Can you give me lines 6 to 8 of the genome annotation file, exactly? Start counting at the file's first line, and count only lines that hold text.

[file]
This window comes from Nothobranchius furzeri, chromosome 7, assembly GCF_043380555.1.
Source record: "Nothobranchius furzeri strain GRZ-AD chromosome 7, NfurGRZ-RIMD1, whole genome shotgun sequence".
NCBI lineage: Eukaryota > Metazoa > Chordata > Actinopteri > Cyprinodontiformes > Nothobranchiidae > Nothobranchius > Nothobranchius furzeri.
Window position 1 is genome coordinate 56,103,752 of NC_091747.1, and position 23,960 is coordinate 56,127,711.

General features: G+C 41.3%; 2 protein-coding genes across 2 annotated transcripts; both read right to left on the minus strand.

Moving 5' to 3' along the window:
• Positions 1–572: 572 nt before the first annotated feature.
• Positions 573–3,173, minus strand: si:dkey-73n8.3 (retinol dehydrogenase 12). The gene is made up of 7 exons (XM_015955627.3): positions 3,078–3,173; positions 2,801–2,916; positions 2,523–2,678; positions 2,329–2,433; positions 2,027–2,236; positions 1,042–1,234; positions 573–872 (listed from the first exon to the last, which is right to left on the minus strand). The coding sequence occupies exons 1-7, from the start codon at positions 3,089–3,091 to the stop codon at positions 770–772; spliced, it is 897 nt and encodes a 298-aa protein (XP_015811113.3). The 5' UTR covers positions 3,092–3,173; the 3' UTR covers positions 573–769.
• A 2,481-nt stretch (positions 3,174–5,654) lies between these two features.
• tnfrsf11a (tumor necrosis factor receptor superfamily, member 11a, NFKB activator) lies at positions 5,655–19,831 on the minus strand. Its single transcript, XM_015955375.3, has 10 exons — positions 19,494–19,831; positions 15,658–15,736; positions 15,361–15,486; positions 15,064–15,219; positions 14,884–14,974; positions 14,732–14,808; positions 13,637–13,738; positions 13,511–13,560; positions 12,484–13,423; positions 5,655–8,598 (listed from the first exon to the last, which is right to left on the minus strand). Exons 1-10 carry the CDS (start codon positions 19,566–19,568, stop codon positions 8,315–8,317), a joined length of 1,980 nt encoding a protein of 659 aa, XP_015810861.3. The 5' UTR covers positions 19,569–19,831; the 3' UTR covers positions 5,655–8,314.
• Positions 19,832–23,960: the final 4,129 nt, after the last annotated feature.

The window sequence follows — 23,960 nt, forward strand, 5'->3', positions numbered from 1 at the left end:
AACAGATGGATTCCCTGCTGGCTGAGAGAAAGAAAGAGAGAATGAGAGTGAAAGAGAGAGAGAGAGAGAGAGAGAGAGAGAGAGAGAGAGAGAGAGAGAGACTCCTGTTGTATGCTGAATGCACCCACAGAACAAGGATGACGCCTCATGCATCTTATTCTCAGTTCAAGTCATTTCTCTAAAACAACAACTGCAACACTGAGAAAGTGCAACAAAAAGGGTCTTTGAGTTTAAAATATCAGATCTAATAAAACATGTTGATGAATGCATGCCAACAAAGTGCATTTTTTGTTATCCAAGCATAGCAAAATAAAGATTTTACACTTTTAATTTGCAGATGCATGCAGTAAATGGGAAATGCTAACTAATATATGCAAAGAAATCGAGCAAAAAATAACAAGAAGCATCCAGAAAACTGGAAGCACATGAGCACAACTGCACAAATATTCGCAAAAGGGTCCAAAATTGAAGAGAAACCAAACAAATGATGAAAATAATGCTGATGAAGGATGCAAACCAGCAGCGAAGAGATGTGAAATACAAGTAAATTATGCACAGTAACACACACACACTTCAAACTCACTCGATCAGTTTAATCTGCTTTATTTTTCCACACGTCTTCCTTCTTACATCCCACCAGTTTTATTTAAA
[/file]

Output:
Moving 5' to 3' along the window:
• Positions 1–572: 572 nt before the first annotated feature.
• Positions 573–3,173, minus strand: si:dkey-73n8.3 (retinol dehydrogenase 12). The gene is made up of 7 exons (XM_015955627.3): positions 3,078–3,173; positions 2,801–2,916; positions 2,523–2,678; positions 2,329–2,433; positions 2,027–2,236; positions 1,042–1,234; positions 573–872 (listed from the first exon to the last, which is right to left on the minus strand). The coding sequence occupies exons 1-7, from the start codon at positions 3,089–3,091 to the stop codon at positions 770–772; spliced, it is 897 nt and encodes a 298-aa protein (XP_015811113.3). The 5' UTR covers positions 3,092–3,173; the 3' UTR covers positions 573–769.